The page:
Lordstown Motors is hoping to scratch yet another itch in the electric vehicle world. Currently trading through SPAC DiamondPeak Holdings, the company has an interesting story and a promising product in development.
Steve Burns, the former CEO of Workhorse, founded Lordstown with big plans to revive a General Motors plant and transform commercial pickup trucks. In November 2019, the company sealed the deal with GM. Just months later it made news again, sharing that it would come public via a reverse merger with DiamondPeak Holdings.
Now investors are eagerly awaiting the day shares begin trading under ticker RIDE. But besides a salvation story for a shuttered GM plant, what is Lordstown Motors really offering?
Lordstown Motors is all about pickup trucks. But if you’re already rolling your eyes, hear me out. Lordstown isn’t entering the field as a competitor to the likes of Tesla and Ford. Instead, its Endurance truck — set for launch in 2021 — is targeting the commercial market.
Customers include the likes of utility workers and municipalities. Ideally, businesses would opt for an all-electric fleet, choosing the Endurance for its eco-friendly proposition and its 7,500 pounds of towing capacity.
Burns, who still helms Lordstown Motors, has big plans for the company. He says that the plant, once reconfigured, will be able to produce 20,000 trucks in its first year. Luckily Lordstown is off to a strong start, as orders for the Endurance have begun to trickle in. As of early August, the company had received 27,000 orders, representing about $1.4 billion in revenue.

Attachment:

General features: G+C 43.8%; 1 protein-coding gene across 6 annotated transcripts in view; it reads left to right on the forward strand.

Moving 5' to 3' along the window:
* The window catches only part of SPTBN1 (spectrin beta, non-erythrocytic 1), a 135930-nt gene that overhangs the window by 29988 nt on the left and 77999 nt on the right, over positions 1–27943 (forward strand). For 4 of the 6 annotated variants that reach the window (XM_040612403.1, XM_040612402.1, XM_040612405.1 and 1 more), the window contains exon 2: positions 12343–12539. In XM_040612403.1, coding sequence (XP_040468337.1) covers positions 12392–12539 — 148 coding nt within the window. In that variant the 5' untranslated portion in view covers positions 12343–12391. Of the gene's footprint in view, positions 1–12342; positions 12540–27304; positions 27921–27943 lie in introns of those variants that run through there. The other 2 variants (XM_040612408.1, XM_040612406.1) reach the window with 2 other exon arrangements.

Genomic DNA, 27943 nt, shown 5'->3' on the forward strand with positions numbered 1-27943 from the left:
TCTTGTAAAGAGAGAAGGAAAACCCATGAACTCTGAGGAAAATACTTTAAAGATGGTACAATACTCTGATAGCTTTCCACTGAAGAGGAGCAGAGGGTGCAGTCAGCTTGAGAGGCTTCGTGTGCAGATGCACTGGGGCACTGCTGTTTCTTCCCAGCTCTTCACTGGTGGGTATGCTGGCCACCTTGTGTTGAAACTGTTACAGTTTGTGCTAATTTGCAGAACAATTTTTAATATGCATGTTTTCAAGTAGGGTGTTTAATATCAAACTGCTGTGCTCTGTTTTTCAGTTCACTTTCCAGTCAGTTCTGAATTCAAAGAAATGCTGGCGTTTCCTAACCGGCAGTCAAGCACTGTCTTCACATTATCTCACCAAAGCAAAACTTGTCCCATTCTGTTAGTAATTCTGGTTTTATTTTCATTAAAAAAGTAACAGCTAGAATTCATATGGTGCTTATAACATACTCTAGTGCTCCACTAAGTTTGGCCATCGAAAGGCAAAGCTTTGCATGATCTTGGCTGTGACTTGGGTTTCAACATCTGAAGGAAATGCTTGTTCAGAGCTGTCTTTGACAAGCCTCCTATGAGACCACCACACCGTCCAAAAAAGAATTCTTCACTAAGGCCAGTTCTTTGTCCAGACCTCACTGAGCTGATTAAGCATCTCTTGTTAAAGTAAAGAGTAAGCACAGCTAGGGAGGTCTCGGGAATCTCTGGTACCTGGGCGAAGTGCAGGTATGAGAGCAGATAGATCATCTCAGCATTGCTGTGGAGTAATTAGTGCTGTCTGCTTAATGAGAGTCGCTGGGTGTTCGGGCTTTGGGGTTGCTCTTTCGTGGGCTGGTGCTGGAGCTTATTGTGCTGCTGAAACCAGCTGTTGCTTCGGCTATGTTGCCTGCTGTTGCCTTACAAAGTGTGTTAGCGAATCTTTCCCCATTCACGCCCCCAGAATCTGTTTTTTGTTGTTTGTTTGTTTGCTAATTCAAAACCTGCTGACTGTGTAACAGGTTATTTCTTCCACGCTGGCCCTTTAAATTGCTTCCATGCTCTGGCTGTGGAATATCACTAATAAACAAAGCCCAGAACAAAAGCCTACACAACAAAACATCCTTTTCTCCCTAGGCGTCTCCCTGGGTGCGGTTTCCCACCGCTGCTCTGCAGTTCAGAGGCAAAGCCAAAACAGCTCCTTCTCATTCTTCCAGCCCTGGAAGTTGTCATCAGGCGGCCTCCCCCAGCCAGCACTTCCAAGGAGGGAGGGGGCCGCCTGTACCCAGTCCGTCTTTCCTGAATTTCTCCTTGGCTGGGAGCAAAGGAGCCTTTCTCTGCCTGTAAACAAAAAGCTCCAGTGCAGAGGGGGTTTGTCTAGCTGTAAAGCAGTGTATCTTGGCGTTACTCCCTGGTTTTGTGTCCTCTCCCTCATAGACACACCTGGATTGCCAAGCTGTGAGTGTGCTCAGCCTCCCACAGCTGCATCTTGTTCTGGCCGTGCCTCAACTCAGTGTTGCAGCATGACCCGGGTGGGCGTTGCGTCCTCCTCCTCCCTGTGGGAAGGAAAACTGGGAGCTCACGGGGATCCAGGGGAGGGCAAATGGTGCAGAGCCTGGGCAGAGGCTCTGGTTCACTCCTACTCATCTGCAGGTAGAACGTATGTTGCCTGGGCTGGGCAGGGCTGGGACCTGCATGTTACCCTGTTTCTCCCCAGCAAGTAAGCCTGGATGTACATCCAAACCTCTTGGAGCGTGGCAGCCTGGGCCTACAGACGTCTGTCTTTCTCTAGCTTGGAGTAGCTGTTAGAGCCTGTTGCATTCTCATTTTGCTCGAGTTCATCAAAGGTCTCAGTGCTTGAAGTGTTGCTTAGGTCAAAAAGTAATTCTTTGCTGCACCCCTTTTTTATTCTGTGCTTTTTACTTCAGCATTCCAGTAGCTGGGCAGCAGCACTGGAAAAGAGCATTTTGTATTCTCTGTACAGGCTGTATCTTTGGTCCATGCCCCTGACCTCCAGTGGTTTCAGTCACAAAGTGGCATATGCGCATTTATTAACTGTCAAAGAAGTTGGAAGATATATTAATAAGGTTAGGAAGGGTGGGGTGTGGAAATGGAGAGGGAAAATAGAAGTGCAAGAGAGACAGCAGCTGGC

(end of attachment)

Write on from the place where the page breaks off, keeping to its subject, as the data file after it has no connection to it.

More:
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Although there are literally hundreds of electric vehicle manufacturers in China, Nio has long stood head and shoulders above the rest, capturing the hearts — and wallets — of U.S. investors.
What started as a frenzied, speculative bet on the “Tesla of China” has turned into a runaway success story. Shares are up almost 350% so far this year, and more than 500% over the past 12 months.
Like Tesla, Nio captivates the luxury audience in China. Its sleek vehicles include the ES6, ES8 and the recently released EC6, all marketed with features like surround sound and trendy fabrics. Even as its American rival ups its Chinese presence through the new Shanghai Gigafactory, Nio continues to climb.